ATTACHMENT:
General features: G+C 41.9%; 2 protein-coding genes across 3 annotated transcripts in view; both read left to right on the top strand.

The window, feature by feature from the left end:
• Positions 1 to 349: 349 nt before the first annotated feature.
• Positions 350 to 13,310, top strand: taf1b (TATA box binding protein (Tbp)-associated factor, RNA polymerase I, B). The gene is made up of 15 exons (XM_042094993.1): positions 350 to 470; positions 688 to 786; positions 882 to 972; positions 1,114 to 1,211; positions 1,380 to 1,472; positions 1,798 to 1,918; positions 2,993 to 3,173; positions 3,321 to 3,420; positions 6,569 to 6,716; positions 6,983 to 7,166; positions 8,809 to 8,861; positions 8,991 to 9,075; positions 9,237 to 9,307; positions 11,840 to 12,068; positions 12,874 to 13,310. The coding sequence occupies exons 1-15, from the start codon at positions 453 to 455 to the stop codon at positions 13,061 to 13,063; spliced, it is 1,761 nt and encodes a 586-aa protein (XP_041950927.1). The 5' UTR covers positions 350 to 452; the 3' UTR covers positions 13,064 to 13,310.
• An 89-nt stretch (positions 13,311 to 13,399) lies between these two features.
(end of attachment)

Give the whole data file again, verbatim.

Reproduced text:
General features: G+C 41.9%; 2 protein-coding genes across 3 annotated transcripts in view; both read left to right on the top strand.

The window, feature by feature from the left end:
• Positions 1 to 349: 349 nt before the first annotated feature.
• Positions 350 to 13,310, top strand: taf1b (TATA box binding protein (Tbp)-associated factor, RNA polymerase I, B). The gene is made up of 15 exons (XM_042094993.1): positions 350 to 470; positions 688 to 786; positions 882 to 972; positions 1,114 to 1,211; positions 1,380 to 1,472; positions 1,798 to 1,918; positions 2,993 to 3,173; positions 3,321 to 3,420; positions 6,569 to 6,716; positions 6,983 to 7,166; positions 8,809 to 8,861; positions 8,991 to 9,075; positions 9,237 to 9,307; positions 11,840 to 12,068; positions 12,874 to 13,310. The coding sequence occupies exons 1-15, from the start codon at positions 453 to 455 to the stop codon at positions 13,061 to 13,063; spliced, it is 1,761 nt and encodes a 586-aa protein (XP_041950927.1). The 5' UTR covers positions 350 to 452; the 3' UTR covers positions 13,064 to 13,310.
• An 89-nt stretch (positions 13,311 to 13,399) lies between these two features.